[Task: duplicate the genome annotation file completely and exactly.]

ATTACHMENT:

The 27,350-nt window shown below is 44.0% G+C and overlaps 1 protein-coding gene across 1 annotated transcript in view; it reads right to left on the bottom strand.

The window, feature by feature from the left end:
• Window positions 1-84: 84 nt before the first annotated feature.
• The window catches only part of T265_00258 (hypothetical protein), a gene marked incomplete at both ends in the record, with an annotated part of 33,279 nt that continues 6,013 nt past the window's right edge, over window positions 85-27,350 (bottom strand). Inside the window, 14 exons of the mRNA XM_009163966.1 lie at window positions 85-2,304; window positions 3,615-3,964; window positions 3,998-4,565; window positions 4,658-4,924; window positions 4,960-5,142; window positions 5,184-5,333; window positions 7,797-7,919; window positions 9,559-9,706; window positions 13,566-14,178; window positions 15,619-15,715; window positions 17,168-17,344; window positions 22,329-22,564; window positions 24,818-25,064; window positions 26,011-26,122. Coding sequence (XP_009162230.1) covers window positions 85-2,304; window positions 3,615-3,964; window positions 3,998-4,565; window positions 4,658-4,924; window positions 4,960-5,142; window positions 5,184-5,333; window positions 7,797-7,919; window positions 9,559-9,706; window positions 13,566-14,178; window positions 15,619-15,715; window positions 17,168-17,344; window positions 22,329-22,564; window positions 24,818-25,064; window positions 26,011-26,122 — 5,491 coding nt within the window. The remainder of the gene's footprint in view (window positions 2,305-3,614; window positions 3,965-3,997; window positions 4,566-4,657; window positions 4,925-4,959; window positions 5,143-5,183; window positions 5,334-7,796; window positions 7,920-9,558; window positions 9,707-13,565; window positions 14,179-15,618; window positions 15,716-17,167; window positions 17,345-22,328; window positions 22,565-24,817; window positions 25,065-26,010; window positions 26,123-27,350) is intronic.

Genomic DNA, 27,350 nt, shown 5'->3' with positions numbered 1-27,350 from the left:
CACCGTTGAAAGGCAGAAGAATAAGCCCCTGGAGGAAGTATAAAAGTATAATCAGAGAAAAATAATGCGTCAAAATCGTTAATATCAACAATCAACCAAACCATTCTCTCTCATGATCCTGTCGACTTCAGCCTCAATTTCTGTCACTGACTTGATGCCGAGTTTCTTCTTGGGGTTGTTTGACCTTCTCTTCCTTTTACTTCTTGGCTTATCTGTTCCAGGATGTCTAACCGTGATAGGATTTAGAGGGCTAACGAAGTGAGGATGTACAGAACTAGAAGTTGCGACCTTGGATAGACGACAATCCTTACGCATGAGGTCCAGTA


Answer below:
The 27,350-nt window shown below is 44.0% G+C and overlaps 1 protein-coding gene across 1 annotated transcript in view; it reads right to left on the bottom strand.

The window, feature by feature from the left end:
• Window positions 1-84: 84 nt before the first annotated feature.
• The window catches only part of T265_00258 (hypothetical protein), a gene marked incomplete at both ends in the record, with an annotated part of 33,279 nt that continues 6,013 nt past the window's right edge, over window positions 85-27,350 (bottom strand). Inside the window, 14 exons of the mRNA XM_009163966.1 lie at window positions 85-2,304; window positions 3,615-3,964; window positions 3,998-4,565; window positions 4,658-4,924; window positions 4,960-5,142; window positions 5,184-5,333; window positions 7,797-7,919; window positions 9,559-9,706; window positions 13,566-14,178; window positions 15,619-15,715; window positions 17,168-17,344; window positions 22,329-22,564; window positions 24,818-25,064; window positions 26,011-26,122. Coding sequence (XP_009162230.1) covers window positions 85-2,304; window positions 3,615-3,964; window positions 3,998-4,565; window positions 4,658-4,924; window positions 4,960-5,142; window positions 5,184-5,333; window positions 7,797-7,919; window positions 9,559-9,706; window positions 13,566-14,178; window positions 15,619-15,715; window positions 17,168-17,344; window positions 22,329-22,564; window positions 24,818-25,064; window positions 26,011-26,122 — 5,491 coding nt within the window. The remainder of the gene's footprint in view (window positions 2,305-3,614; window positions 3,965-3,997; window positions 4,566-4,657; window positions 4,925-4,959; window positions 5,143-5,183; window positions 5,334-7,796; window positions 7,920-9,558; window positions 9,707-13,565; window positions 14,179-15,618; window positions 15,716-17,167; window positions 17,345-22,328; window positions 22,565-24,817; window positions 25,065-26,010; window positions 26,123-27,350) is intronic.

Genomic DNA, 27,350 nt, shown 5'->3' with positions numbered 1-27,350 from the left:
CACCGTTGAAAGGCAGAAGAATAAGCCCCTGGAGGAAGTATAAAAGTATAATCAGAGAAAAATAATGCGTCAAAATCGTTAATATCAACAATCAACCAAACCATTCTCTCTCATGATCCTGTCGACTTCAGCCTCAATTTCTGTCACTGACTTGATGCCGAGTTTCTTCTTGGGGTTGTTTGACCTTCTCTTCCTTTTACTTCTTGGCTTATCTGTTCCAGGATGTCTAACCGTGATAGGATTTAGAGGGCTAACGAAGTGAGGATGTACAGAACTAGAAGTTGCGACCTTGGATAGACGACAATCCTTACGCATGAGGTCCAGTA